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The Fairtrade campaign is about learning how the trading of goods affects the poorer countries of the world and their people.  More than 7 million people in Africa, Asia and Latin America benefit from Fairtrade - farmers, farm workers and their families. Fairtrade Sunday, when we think about the campaigning work of the Fairtrade organisation to highlight the need for fair trade in products we all consume is at 10:30 am on Sunday 28 February.


The children of the Little Lions Sunday School were well prepared for Fairtrade Sunday this year.  As well as providing us with chocolate coated crispy snacks, they also challenged us to join them in the Breakfast Swap. The idea is that you choose one item of breakfast food you currently eat and swap it for a Fairtrade version.


Martin Luther King famously once said: ‘Before you finish eating breakfast in the morning, you’ve depended on more than half the world’. 

And eating breakfast is just what Fairtrade Fortnight has in mind for you this year - the campaign hopes to get as many people as possible to eat a Fairtrade breakfast in their homes during the Fortnight.

As a spokesperson explains: “It’s a scandal that the people who grow the food we take for granted can’t always feed their own families. We can support farmers and workers to put food on the table for their families by harnessing the power of a Fairtrade breakfast. When people are paid a fairer price, they can have more control over their lives when times are hard, and worry less about how they will feed their families.” More details at: www.fairtrade.org. Fairtrade Fortnight this year runs from  29 Feb - 13 March.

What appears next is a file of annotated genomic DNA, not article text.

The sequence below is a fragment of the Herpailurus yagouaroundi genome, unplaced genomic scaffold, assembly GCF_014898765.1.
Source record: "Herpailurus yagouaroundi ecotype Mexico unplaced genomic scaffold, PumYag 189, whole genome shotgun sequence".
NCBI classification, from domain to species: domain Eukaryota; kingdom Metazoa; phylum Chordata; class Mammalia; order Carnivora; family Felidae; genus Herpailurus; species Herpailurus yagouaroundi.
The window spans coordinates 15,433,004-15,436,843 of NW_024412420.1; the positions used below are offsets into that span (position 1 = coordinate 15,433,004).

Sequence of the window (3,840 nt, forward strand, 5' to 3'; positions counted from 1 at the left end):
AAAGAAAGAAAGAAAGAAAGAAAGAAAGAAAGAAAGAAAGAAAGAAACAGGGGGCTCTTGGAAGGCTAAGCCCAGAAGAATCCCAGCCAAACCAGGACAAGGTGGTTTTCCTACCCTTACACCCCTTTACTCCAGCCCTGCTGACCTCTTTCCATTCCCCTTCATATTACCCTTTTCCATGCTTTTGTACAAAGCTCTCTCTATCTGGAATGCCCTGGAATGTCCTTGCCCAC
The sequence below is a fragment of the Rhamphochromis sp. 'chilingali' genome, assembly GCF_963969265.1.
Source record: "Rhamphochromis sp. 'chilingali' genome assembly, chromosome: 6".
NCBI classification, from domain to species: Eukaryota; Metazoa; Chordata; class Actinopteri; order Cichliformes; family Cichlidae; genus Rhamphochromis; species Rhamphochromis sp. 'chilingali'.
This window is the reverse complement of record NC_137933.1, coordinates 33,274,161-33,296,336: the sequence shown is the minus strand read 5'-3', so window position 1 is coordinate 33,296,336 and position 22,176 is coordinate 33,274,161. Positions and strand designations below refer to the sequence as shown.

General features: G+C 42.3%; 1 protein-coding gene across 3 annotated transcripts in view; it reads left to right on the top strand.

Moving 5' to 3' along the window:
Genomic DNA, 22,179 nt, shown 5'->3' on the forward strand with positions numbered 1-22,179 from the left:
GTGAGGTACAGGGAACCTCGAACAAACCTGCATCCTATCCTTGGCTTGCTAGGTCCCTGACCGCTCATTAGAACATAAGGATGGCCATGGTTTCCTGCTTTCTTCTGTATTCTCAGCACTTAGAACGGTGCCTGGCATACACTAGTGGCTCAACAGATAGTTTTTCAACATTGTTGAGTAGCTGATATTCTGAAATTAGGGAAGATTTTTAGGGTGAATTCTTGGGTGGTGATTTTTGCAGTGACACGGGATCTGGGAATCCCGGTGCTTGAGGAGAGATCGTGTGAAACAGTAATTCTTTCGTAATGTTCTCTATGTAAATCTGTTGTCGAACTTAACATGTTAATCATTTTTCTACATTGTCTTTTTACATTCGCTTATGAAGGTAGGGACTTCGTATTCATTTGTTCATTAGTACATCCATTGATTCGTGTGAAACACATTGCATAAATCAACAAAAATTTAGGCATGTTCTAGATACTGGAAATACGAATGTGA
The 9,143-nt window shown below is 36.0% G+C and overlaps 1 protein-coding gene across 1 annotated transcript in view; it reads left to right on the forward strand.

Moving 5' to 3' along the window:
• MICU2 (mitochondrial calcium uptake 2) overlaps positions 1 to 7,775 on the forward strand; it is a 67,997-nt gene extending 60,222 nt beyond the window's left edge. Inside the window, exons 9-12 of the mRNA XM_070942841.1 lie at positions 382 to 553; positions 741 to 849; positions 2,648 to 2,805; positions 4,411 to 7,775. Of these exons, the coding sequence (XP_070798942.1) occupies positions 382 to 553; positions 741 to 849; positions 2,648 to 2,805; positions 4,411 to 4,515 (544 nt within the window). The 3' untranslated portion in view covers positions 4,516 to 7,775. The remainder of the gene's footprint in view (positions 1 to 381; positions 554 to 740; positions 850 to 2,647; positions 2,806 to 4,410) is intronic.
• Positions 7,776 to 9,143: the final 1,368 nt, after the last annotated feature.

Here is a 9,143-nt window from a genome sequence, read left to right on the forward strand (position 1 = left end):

Fairtrade Easter eggs - made by a Manchester firm - can be ordered at St Mark's by signing up on a sheet in the hall; the Real Easter Egg is the only Easter egg to explain the Easter story on the box and give money to charity.


Traidcraft was started by a group of people who wanted to express, in a practical way, the Christian call to love our neighbour and seek justice for the poor.  That Christian perspective lies at the heart of all they do but they are happy to work with people of all faiths and those of none, who share the mission of fighting poverty through trade.


St Mark’s supports Traidcraft which has grown over 30 years to deal with over 100 producer groups in 30 different countries.  Around 80% of Traidcraft Fairtraders sell the products in churches.  Using Fairtrade tea, coffee and sugar in our church is a must!  It puts into practice Jesus' imperative to love the poor in a practical, everyday way.


Traidcraft is a founder member of the Fairtrade Foundation, and fully supports the criteria which underpin the Fairtrade Mark, but also choose to work with poor and small-scale producer groups, work in partnership with their producers, committing to long-term relationships and maintaining regular contact.  They invest in the development of producers to help them build professional, sustainable businesses


Traidcraft offer the widest range of Fairtrade products in the UK, pioneer new approaches to Fairtrade, lobby governments in the fight for trade justice, help producers in the struggle to overcome and oppose unFairtrade agreements, try to demonstrate ethical business practices and challenge others to do the same. 


Fairtrade goods are on sale in Church and also in the Church Hall.







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